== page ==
Expect to get better and you probably will !

Research on attitudes of rehab patients show this to be true in recovery as well. A review of 23 articles looking at outcomes for shoulder pain found a few interesting things. First, patients who expected to recover and believed that they had some control over the outcome, ended up doing better than those who didn’t. Second, optimistic patients were found to have less pain and disability after completing rehab. Third, patients who believed they’d have pain and disability after surgery tended to have – you guessed it – pain and disability after their surgery. Research says that patients tend to get what they expect.


Patient attitudes are important, but what about therapists’? There isn’t much research specific to PT, but there is a study done in elementary schools that might give us some clues. Two psychologists – Rosenthal and Jacobs did a study that found teacher expectations had an influence on student performance. They told teachers that randomly selected students in their classes were tested and found to be “late bloomers”. These students were expected to show large improvements in academic performance during the school year. When the students were tested 8 months later, the students the teachers believed would improve the most, did. 

It’s pretty easy to see how this could cross over into a PT clinic. If a PT thinks a patient can get better, they’ll probably put more effort into designing a program, spend more time with them and push them harder than someone they don’t believe has a lot of room for improvement.

When the patient and therapist both expect a good outcome, they usually get one!

Change in Weather…Change in Exercise

Great Northern Physical Therapy Ph: 406-586-4678 Fax: 406-586-4670 www.greatnorthernpt.com Changes in the Weather Mean Changes to Your Exercise Bozeman, MT March 2023 When the weather gets cold, you should make some changes to how you exercise. We're not talking about...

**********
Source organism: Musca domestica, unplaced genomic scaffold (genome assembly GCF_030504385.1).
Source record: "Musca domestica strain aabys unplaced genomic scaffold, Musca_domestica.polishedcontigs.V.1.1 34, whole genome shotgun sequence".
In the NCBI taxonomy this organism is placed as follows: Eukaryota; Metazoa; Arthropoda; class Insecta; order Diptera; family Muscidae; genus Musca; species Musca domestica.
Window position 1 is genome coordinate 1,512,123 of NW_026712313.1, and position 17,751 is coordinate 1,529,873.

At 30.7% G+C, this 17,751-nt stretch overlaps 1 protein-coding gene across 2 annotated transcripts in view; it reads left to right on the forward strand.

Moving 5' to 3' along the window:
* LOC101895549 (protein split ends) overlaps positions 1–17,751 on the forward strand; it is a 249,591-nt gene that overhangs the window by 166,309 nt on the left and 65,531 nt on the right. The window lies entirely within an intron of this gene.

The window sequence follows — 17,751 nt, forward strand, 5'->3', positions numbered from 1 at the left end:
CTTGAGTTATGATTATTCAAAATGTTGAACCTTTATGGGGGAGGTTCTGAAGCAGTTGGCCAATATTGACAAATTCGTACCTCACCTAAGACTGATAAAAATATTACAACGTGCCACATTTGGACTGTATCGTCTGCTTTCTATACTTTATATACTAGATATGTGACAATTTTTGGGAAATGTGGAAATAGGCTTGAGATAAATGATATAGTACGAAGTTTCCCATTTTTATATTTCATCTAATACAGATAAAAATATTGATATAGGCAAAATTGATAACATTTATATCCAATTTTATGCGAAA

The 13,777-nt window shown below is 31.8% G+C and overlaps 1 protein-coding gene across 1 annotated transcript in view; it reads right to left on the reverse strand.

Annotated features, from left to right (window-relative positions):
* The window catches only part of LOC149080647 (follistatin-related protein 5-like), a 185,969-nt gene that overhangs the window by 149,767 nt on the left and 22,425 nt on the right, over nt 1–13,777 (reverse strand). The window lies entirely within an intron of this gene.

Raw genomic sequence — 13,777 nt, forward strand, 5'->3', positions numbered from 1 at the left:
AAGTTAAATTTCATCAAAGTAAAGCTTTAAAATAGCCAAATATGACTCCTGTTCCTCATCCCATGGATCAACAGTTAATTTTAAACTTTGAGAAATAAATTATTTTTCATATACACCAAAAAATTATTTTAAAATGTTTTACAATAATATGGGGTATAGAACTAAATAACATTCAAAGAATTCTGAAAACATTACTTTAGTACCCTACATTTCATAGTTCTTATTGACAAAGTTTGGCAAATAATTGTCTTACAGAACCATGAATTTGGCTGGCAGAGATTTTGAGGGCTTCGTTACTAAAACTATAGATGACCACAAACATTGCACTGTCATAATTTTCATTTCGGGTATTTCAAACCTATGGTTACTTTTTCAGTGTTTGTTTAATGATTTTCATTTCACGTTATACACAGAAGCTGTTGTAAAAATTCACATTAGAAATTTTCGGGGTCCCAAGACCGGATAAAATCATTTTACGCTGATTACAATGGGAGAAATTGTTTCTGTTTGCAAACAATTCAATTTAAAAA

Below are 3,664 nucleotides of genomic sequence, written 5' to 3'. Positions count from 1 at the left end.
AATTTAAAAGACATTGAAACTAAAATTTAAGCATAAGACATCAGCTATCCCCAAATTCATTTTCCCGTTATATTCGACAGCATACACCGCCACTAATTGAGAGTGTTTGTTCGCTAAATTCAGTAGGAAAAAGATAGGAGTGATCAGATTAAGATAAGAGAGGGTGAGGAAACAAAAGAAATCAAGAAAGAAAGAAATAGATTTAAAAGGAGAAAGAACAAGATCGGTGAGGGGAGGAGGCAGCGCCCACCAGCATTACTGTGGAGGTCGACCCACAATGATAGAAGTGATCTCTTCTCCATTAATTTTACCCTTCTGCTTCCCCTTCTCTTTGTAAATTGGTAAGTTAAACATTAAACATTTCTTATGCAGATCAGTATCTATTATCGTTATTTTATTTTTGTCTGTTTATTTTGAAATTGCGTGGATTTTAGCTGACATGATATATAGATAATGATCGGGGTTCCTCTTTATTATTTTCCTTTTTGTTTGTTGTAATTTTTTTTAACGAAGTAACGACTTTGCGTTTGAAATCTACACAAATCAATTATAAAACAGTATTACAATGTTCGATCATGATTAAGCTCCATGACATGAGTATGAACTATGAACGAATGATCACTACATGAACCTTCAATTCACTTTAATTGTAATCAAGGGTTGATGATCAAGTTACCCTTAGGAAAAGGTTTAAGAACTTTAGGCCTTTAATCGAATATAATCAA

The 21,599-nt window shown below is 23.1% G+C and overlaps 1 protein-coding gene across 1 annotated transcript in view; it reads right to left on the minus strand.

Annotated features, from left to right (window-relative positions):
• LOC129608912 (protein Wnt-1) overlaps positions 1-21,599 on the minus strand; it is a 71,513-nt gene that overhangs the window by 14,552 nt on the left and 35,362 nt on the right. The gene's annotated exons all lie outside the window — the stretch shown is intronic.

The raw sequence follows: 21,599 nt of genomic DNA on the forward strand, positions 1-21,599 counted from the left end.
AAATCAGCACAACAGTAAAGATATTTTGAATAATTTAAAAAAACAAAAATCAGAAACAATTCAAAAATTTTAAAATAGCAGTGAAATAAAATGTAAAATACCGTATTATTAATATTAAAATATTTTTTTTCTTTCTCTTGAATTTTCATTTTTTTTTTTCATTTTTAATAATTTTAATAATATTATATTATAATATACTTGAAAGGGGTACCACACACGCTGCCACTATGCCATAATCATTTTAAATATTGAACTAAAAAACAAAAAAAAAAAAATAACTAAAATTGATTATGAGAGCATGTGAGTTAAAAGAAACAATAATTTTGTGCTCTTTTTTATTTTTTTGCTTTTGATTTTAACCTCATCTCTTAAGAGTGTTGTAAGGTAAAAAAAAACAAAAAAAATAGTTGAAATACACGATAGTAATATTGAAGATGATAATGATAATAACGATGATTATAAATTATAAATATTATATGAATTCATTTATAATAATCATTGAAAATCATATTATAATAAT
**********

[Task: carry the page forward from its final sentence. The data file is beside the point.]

Breathing and Your Pelvic Floor

The pelvic floor is certainly a hot topic of conversation for many men and women. Specifically, people begin to focus on their pelvic floor when they are having incontinence, urgency/frequency, prolapse, or pain associated with going to the bathroom or having sex. These are all issues related to pelvic floor dysfunction. But, what many don’t realize, is that your pelvic floor is also integral in one of our most basic functions: breath.

The diaphragm, our respiratory muscle, is located at the bottom of the ribcage. At rest, the diaphragm is a domelike shape, and with inhalation the diaphragm muscle contracts and drops downward toward your pelvis. This downward motion is followed by a shifting downward of internal organs, into the pelvic bowl. The pelvic floor muscles and fascia make up the bottom of the pelvic bowl. So, with this downward force during inhalation, the pelvic floor muscles also descend or stretch slightly downward. Immediately following inhalation and pelvic floor descent, is exhalation, and similarly, the pelvic floor follows the diaphragm as it rises upward to a resting position. This synchronous rising and falling of the diaphragm and pelvic floor is often referred to as the “piston effect”.

Not to be left out, the lower abdominal muscles (transverse abdominis) also contribute to this synchronous movement pattern. Working together by relaxing and stretching with inhalation and a “belly breath”, and tightening and drawing inward slightly with exhalation. In this way, the diaphragm, abdominals, and pelvic floor make up an abdominal cylinder that modulates intra-abdominal forces and pressure changes.

When this cylinder isn’t coordinating well together, or if there is tightness or weakness within the system, we see common musculoskeletal complaints: low back pain, SIJ pain, poor stability through the back and pelvis, hip pain, pelvic pain, incontinence, urgency/frequency of urine or stool, prolapse, poor posture, balance issues, and intolerance to exercise.

Our pelvic floor physical therapists can help evaluate these movement patterns and coordination of these systems, and create a treatment approach specific to you and your individual challenges.

Heel Pain or Plantar Fasciitis

Plantar Fasciitis is one of the most common causes of foot pain affecting about 1 of 10 people.  It is caused by injury to the thick tissue or fascia that connects the heel to the toes and transfers the force of the calf muscles to the ball of the foot. ...

Early Season Nordic Skiing Drills

Early Season Nordic Skiing DrillsThanks to the Bridger Ski Foundation the Gallatin Valley has some of the best groomed nordic ski trails in the nation! The snow is finally here (hopefully to stay) and soon the trails will be getting into skiing shape. Early season is...